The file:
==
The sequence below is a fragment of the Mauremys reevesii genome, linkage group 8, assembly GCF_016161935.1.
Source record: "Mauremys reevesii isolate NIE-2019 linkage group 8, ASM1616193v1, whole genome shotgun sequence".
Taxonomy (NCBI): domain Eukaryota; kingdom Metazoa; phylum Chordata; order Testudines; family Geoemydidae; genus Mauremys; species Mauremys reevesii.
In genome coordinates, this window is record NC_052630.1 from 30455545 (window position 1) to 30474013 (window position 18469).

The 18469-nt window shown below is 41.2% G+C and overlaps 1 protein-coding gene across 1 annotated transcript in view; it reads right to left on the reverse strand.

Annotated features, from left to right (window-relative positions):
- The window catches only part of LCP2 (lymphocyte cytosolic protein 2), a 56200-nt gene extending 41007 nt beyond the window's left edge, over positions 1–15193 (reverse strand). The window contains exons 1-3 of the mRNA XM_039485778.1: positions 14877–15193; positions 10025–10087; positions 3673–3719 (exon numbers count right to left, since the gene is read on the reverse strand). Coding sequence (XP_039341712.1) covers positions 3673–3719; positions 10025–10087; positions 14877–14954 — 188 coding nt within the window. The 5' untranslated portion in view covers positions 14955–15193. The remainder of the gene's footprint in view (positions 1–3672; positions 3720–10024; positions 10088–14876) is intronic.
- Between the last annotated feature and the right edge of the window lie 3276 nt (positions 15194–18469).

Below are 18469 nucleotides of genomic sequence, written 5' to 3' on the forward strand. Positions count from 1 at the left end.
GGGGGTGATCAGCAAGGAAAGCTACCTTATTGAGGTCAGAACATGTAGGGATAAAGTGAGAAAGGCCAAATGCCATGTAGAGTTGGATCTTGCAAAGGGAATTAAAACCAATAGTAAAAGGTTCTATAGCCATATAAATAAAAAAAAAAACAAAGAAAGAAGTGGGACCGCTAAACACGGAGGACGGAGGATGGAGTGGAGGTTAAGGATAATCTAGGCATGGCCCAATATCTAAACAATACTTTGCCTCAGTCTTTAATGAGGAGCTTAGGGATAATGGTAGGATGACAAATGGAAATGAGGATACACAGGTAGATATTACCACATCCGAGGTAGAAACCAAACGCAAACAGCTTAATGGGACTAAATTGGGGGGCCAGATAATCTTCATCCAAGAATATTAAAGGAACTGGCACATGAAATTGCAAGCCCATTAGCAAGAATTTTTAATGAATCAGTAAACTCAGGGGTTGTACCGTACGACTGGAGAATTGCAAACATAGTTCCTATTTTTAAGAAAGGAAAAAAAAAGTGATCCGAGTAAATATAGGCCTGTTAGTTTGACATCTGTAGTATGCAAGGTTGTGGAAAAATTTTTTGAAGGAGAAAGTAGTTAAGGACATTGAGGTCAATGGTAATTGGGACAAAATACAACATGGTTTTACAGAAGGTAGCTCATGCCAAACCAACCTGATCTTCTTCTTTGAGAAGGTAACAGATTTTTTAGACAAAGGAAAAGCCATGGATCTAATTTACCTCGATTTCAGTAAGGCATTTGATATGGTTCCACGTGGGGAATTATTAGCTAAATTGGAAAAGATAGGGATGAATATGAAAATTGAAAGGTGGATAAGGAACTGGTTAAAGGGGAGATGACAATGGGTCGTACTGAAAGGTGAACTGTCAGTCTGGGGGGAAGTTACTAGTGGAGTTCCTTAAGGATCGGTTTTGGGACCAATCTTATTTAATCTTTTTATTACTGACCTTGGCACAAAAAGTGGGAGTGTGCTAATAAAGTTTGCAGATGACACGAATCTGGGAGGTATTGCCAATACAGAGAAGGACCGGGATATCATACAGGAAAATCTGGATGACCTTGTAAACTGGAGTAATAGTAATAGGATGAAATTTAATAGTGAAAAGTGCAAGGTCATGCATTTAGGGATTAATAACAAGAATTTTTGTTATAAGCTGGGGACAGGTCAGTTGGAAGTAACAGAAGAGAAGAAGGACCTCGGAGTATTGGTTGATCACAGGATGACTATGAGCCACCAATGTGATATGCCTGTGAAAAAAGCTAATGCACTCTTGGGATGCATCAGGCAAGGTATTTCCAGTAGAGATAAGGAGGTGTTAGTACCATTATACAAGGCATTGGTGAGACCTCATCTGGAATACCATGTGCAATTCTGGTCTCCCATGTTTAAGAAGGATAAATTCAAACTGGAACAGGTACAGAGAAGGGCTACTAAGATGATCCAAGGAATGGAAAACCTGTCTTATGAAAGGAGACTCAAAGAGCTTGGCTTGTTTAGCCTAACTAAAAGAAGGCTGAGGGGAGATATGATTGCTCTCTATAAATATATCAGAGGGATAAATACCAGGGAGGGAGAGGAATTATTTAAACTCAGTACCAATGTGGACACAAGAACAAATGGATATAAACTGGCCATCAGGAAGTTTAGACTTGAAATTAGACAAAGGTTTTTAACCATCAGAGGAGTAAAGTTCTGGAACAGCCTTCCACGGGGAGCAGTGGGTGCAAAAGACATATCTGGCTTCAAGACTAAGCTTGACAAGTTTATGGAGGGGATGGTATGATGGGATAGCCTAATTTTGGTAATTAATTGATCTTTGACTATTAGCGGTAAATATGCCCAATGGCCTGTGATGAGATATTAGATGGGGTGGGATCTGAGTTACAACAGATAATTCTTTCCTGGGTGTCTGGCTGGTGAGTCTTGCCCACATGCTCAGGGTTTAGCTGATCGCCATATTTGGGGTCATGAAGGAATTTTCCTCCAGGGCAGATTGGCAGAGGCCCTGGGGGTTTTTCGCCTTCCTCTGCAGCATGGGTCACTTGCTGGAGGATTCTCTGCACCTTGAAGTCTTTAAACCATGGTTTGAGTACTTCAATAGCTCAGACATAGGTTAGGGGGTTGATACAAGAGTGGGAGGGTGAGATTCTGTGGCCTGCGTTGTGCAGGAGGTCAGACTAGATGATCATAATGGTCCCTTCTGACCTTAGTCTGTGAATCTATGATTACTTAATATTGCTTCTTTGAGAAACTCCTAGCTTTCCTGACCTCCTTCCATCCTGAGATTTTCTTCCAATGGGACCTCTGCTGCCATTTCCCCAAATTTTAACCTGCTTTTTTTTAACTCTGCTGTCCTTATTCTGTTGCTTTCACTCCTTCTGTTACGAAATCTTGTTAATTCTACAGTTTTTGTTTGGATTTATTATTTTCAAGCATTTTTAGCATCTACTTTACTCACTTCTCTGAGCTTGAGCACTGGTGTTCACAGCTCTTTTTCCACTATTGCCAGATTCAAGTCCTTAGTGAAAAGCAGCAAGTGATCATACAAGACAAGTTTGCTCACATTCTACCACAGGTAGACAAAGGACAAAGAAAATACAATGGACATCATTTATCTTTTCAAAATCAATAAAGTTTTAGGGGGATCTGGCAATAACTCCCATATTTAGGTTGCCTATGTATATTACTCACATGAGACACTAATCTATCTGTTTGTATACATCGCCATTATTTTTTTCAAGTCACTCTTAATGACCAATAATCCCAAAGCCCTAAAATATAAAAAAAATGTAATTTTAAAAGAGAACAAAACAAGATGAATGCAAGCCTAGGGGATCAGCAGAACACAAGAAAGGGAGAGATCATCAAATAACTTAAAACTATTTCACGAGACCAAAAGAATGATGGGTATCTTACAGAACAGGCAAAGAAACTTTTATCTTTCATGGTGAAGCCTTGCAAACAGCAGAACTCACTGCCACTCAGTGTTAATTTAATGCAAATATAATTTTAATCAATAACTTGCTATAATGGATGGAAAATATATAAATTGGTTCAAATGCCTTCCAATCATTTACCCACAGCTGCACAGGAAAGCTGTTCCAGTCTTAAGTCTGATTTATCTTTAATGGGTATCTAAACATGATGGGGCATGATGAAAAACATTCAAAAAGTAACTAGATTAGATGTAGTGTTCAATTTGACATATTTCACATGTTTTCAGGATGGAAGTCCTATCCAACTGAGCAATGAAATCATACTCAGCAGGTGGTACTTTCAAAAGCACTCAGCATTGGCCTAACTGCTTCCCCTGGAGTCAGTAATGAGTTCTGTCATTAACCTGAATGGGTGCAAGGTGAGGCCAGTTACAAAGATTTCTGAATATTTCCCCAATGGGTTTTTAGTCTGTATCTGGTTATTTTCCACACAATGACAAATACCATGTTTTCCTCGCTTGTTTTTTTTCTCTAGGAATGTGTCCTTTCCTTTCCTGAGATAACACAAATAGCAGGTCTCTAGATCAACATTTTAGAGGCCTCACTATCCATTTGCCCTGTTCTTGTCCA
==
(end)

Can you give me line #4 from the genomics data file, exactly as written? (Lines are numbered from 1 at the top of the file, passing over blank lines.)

In genome coordinates, this window is record NC_052630.1 from 30455545 (window position 1) to 30474013 (window position 18469).